Table of Contents

The International Handbook of Political Ecology

The International Handbook of Political Ecology

Edited by Raymond L. Bryant

The International Handbook features chapters by leading scholars from around the world in a unique collection exploring the multi-disciplinary field of political ecology. This landmark volume canvasses key developments, topics, issues, debates and concepts showcasing how political ecologists today address pressing social and environmental concerns. Introductory chapters provide an overview of political ecology and the Handbook. Remaining chapters examine five broad themes: issues and approaches; governance and power; knowledge and discourse; method and scale; connections and transformations. Across diverse topics and perspectives, these chapters amount to a wide-ranging survey of current research, making the International Handbook an indispensable reference for scholars and students in political ecology.

Chapter 14: Benefit sharing in environmental governance: beyond hydropower in the Mekong River Basin

Seungho Lee

Subjects: environment, environmental politics and policy, environmental sociology, geography, human geography, politics and public policy, environmental politics and policy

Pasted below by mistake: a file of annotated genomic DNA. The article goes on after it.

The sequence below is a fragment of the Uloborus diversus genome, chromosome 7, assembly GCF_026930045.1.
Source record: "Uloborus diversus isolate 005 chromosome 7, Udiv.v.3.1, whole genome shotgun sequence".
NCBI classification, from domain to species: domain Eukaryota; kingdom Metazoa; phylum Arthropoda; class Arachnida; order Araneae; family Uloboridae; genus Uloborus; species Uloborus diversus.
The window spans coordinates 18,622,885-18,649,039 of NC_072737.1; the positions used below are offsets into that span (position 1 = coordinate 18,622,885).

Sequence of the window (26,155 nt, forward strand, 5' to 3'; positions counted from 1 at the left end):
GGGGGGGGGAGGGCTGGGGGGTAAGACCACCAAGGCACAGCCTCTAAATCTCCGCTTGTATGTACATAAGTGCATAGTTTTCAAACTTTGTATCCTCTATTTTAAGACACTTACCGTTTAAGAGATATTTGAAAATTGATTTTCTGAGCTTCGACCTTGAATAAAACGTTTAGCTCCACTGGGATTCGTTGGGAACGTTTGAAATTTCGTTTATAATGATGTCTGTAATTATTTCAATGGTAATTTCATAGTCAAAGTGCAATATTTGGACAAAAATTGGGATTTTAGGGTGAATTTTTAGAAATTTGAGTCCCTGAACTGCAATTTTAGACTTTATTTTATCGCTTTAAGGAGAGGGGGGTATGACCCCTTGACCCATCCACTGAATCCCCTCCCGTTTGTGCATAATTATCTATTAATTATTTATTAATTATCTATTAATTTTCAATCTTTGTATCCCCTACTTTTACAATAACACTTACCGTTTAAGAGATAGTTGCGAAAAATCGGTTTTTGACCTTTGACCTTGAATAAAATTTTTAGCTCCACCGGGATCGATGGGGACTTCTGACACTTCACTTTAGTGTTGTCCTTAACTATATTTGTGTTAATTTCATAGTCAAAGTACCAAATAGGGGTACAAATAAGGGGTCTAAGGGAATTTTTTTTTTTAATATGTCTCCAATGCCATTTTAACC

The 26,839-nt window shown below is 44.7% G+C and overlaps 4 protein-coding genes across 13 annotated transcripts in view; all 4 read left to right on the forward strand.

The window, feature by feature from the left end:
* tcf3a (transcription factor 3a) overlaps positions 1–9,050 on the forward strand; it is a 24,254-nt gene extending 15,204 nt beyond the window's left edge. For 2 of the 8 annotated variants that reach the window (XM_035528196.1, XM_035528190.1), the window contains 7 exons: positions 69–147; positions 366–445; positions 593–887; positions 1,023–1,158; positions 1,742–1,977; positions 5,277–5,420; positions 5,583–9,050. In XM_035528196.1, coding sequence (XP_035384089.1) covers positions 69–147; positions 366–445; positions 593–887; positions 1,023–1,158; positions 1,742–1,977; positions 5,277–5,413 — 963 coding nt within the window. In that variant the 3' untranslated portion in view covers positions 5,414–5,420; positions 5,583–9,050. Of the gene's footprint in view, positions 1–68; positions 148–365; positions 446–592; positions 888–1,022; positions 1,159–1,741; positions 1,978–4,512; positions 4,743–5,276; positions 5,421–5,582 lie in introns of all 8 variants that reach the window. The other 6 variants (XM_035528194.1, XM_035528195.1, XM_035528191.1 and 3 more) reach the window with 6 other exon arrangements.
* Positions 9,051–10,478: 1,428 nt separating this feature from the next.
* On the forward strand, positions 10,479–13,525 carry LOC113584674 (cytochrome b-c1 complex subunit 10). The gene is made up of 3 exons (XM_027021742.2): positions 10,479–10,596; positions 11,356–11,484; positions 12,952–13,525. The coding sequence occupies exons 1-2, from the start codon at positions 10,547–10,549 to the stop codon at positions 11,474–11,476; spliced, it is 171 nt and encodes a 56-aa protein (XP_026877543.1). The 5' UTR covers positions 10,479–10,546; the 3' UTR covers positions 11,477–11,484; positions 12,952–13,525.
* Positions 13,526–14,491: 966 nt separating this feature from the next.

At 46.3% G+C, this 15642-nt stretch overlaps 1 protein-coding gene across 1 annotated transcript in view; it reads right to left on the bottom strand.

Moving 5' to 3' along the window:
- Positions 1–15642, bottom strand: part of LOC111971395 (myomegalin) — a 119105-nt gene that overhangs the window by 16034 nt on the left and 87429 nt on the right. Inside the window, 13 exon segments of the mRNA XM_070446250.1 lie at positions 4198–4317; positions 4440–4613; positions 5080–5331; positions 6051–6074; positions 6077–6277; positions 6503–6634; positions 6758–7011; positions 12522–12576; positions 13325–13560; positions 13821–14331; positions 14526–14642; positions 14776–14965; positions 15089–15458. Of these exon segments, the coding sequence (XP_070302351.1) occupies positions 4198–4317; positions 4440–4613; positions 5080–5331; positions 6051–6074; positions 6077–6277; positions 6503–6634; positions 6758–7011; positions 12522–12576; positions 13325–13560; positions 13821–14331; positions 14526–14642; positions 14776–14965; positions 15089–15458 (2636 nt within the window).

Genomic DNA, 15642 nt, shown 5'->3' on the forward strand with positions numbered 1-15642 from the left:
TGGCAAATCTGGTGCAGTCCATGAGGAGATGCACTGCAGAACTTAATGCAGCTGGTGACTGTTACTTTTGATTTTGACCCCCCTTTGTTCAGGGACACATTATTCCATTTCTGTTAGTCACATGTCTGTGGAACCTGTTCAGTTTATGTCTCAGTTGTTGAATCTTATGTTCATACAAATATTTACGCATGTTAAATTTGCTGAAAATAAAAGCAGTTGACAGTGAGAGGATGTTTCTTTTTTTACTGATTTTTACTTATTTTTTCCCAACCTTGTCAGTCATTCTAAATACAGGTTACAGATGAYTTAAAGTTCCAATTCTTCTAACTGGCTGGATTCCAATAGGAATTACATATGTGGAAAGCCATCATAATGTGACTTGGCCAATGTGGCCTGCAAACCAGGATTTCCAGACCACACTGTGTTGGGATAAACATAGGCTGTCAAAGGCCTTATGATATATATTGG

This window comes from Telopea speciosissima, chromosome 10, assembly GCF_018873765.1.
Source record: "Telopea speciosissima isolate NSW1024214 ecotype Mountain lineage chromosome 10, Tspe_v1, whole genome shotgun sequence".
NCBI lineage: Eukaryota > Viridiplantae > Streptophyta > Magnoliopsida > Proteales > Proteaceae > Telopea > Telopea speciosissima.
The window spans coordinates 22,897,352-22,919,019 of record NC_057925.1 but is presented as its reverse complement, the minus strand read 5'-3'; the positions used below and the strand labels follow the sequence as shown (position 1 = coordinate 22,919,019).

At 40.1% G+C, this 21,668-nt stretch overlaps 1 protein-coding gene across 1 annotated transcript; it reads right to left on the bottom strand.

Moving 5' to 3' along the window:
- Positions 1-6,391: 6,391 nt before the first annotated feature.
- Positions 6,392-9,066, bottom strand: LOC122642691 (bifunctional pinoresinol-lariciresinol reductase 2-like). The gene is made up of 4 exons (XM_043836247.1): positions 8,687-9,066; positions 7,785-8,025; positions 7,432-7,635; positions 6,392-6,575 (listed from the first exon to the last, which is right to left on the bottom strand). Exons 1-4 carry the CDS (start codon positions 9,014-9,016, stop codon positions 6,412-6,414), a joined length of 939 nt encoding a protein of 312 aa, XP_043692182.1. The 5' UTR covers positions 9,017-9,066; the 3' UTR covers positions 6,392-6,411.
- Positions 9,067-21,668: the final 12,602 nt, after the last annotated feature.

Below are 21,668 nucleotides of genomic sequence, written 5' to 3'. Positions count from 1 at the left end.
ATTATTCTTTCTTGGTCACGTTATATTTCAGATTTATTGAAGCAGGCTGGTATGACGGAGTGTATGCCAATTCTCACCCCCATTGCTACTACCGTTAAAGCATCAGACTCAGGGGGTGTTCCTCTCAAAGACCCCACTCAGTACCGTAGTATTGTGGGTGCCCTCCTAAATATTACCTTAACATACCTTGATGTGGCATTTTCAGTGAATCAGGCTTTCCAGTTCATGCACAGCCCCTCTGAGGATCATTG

Much research in political ecology has tended to focus on critique rather than solutions and local-scale rather than regional or global-scale analysis. This has meant that the research field has only partly addressed the sorts of issues that a truly global political ecology must do. To this end, this chapter examines hydropower development using the Mekong River Basin as a regional case study of inter-state dynamics. It also introduces a benefit-sharing analytical framework to gauge how far and in what ways multiple benefits inform such behavior and represent a positive socio-economic outcome. The chapter argues that the Mekong case does in fact illustrate a more complex scenario than is often recognized in the literature in that some benefits do accrue to all states, and are diffused to a greater or lesser extent to the wider population in riparian countries. However, it also has to be acknowledged that there are clear social and economic costs to such hydropower development, with unequal power relations shaping who benefits most, where and when (and who pays the costs). A political ecology of benefit sharing thus needs to address all these facets of the development process.

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